Jan 24, 2017

Testing and How it Actually Saves Time ????


In November 2016, I had the great opportunity of travelling to Amsterdam and attending Django: Under the Hood ✨ for the first time. This is an important conference for Django developers and provides deep and detailed talks. It’s a great opportunity to find out what is happening, learn about the future plans for Django and to meet a lot of people from the Django community—most of them from the Django Core Team. ❤

I attended the talks and the first day of Sprints. But today, I’m here to highlight some points — and tools — from one of the interesting talks by Ana BalicaTesting in Django. But more than that, I want to first start by talking about Tests — though not only in Django — and why you should…


Test All the Fucking Time! — by Bryan Liles


I’ve been a Backend Developer at Kiwi.com working on a project in Django for almost a year. It’s the company’s first project in Django and to be honest we had our first test a few months after I started here. We’re about to celebrate our 500th test! ???? Even though, for me, this number of itself doesn’t mean anything. ????


Tests

Types

There are many types of tests but the the two main ones are:

  • Unit Tests: test highly-specific parts of code — a specific function, for example.
  • Integration Tests: test small parts combined together to ensure the behaviour of the whole functionality is correct.

Why should I test?

Software Testing

Why shouldn’t you? ???? When it comes to testing, never be that confident.

We all know that tests are important. But most people don’t take a few hours out of their work — no-time-for-testing — day to write tests properly because “it takes time” and there’s always something else more important to start/finish. So, tests became a low priority.

Can you think how much time it takes when you’re coding new functionality to manually test it for each change — and each scenario? It’s probably similar to or more than the time you spend writing simple tests: like a unit test.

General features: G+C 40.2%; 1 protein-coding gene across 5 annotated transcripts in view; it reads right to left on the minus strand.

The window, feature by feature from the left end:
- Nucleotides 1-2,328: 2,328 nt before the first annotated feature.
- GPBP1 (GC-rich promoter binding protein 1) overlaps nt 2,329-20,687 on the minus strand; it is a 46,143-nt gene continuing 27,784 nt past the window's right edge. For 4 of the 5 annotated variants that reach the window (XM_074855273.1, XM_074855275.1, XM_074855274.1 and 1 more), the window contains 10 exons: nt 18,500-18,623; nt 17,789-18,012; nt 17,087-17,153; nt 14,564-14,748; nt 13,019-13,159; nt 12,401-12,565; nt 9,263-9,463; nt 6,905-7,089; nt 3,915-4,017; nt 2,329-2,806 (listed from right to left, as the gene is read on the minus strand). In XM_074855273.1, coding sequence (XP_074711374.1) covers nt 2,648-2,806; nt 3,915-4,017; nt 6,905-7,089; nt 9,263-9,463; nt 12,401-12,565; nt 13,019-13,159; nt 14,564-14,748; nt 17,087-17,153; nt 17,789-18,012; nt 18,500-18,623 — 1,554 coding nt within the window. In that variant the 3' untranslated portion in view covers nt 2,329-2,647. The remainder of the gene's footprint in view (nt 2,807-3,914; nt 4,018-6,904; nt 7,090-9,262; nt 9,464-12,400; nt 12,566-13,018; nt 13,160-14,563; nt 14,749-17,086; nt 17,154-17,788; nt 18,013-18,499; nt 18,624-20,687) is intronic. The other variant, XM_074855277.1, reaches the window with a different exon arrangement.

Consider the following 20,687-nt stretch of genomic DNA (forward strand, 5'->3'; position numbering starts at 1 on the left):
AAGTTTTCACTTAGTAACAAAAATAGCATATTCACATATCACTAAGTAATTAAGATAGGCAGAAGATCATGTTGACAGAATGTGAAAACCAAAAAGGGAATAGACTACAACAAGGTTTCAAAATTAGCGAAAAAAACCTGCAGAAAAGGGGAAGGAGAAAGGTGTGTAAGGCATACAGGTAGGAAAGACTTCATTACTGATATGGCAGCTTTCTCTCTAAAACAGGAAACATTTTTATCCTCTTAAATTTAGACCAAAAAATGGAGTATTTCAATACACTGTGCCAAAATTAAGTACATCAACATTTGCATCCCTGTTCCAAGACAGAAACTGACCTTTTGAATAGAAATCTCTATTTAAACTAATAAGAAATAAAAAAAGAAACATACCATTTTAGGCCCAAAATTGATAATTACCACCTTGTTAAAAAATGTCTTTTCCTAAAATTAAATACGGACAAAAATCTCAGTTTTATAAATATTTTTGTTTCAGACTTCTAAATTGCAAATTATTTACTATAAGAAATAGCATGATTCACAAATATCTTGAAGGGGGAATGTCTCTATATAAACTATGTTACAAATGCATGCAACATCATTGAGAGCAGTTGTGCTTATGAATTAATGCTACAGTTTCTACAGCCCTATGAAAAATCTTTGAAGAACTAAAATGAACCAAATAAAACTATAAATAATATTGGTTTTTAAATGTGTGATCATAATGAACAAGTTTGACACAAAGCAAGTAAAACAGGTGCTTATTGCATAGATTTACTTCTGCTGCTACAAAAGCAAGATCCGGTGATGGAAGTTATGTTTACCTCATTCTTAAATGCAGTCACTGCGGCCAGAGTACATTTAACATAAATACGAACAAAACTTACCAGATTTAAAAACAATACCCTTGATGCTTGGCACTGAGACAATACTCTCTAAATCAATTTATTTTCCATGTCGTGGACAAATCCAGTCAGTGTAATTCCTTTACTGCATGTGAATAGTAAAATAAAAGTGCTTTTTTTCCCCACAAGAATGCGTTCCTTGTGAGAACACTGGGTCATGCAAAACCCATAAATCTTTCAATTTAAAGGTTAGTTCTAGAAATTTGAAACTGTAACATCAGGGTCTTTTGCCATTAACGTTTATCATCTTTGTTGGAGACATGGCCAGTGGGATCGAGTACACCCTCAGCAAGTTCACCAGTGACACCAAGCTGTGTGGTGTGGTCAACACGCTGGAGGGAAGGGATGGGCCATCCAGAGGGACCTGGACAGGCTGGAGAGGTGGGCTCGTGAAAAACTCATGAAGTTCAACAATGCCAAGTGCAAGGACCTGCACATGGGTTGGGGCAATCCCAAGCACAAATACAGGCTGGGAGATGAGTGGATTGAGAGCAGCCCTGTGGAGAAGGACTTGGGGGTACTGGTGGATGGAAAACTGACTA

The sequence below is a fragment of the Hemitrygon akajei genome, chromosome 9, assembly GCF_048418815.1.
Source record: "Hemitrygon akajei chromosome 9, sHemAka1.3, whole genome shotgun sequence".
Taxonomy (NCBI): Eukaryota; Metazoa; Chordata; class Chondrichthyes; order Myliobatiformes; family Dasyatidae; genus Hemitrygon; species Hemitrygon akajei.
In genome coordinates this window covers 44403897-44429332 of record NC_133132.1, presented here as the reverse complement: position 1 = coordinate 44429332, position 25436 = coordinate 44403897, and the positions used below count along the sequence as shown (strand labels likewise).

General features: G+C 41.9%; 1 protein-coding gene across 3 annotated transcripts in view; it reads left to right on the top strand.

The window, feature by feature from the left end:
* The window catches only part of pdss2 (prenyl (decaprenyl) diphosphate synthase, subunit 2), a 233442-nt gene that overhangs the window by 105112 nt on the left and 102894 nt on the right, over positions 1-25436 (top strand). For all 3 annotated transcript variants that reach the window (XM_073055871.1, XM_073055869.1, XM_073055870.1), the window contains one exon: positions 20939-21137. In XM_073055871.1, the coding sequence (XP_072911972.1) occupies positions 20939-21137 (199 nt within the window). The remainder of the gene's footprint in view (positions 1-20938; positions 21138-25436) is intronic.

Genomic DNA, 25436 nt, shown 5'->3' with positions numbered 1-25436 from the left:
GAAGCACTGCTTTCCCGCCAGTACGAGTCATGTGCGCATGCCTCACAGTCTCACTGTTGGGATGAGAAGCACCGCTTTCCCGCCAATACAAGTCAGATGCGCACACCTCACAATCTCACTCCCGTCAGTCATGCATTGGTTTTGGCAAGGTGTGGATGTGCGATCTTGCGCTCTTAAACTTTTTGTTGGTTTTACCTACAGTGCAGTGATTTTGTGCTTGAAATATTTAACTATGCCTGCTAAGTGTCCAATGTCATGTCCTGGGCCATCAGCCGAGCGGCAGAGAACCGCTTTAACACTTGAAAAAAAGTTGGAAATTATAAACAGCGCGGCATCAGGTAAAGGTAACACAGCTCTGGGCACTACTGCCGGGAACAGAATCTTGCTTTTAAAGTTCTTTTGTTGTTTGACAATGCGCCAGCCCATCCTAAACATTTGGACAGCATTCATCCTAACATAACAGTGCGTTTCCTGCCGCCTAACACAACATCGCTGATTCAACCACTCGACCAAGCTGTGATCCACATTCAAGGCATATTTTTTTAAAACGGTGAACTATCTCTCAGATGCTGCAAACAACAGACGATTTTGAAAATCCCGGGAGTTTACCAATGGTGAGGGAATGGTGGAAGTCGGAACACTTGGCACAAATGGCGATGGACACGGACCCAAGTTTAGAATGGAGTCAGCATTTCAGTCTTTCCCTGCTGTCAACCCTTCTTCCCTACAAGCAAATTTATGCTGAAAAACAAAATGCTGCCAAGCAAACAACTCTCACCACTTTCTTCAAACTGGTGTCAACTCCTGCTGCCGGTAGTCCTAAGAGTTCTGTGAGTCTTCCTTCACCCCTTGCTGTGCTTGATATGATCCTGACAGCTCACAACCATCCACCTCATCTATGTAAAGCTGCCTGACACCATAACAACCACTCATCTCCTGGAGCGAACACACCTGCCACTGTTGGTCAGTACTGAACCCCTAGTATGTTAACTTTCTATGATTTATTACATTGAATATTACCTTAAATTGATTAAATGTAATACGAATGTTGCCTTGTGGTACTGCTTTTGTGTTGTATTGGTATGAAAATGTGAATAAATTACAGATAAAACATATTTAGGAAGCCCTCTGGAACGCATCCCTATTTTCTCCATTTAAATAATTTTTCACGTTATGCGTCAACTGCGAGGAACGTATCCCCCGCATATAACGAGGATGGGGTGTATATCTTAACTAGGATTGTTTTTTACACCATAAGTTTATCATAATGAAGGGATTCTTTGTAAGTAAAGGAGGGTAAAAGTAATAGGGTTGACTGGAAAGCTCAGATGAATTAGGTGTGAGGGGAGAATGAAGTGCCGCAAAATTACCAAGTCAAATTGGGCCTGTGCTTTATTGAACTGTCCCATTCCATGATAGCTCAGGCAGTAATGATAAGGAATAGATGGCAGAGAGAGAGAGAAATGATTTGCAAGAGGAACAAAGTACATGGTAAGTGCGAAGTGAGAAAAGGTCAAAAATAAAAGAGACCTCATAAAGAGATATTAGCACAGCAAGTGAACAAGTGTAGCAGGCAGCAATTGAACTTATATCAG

When it comes to integration testing, it may take more time to write tests because the business logic is usually more complicated. However, if you don’t spend any time testing at all, soon enough, you’ll spend much more time finding and fixing those nasty bugs.

So, “it takes time” is not a real reason for not having tests.

What about importance? Is it more important to guarantee that the last feature is working properly, or to start a new task and return to the previous one after days — or weeks — because there is a bug you didn’t catch: simply because you don’t have tests?

What should I test?

Let’s start with what you shouldn’t test.

  • Built-in functions/libraries — for example, datetime library in Python.
  • Code built into the Framework — for example, Model fields in Django.
  • For everything else, you should have tests. All business logic — any custom methods for models, views, forms, template tags, middleware, management commands, context processors, and so on.

When should I test?

  • Test-After: write the tests after you’ve already written the code for new features, fixes, etc.
  • Test-First (TDD — Test Driven Development): at the beginning it could seem a boring-repetitive-waste-of-time to write the tests step by step, plus we’re developers and all we want is to code cool new features the whole day ???? — not to test. If there’s something I learned from the Welcome to the Django course — by Henrique Bastos — it’s Test First! The entire course is based on TDD and it was a great experience that hopefully soon I’ll apply to my daily work and personal projects. ???? Why don’t you give it a try? ???? At least you’ll know if it doesn’t work for you.

From DUTH 2016: Testing in Django

Finally, I want to highlight some points and a few libraries mentioned in Ana’s talk.

Presentation Testing in Django by Ana Balica

Django Under the Hood 2016: Testing in Django by Ana Balica

Factory Boy

Factory Boy is a fixtures replacement tool; in other words, it allows the replacement of the static and hard to maintain data for random generated inputs.

Factory Boy + Faker

Even better than generating random values is generating realist values. To be able to do that, Factory Boy counts on the fake-factory library. The faker generator contains providers which generate certain types of data.

In the example below, faker.name() yields a different random name for each iteration.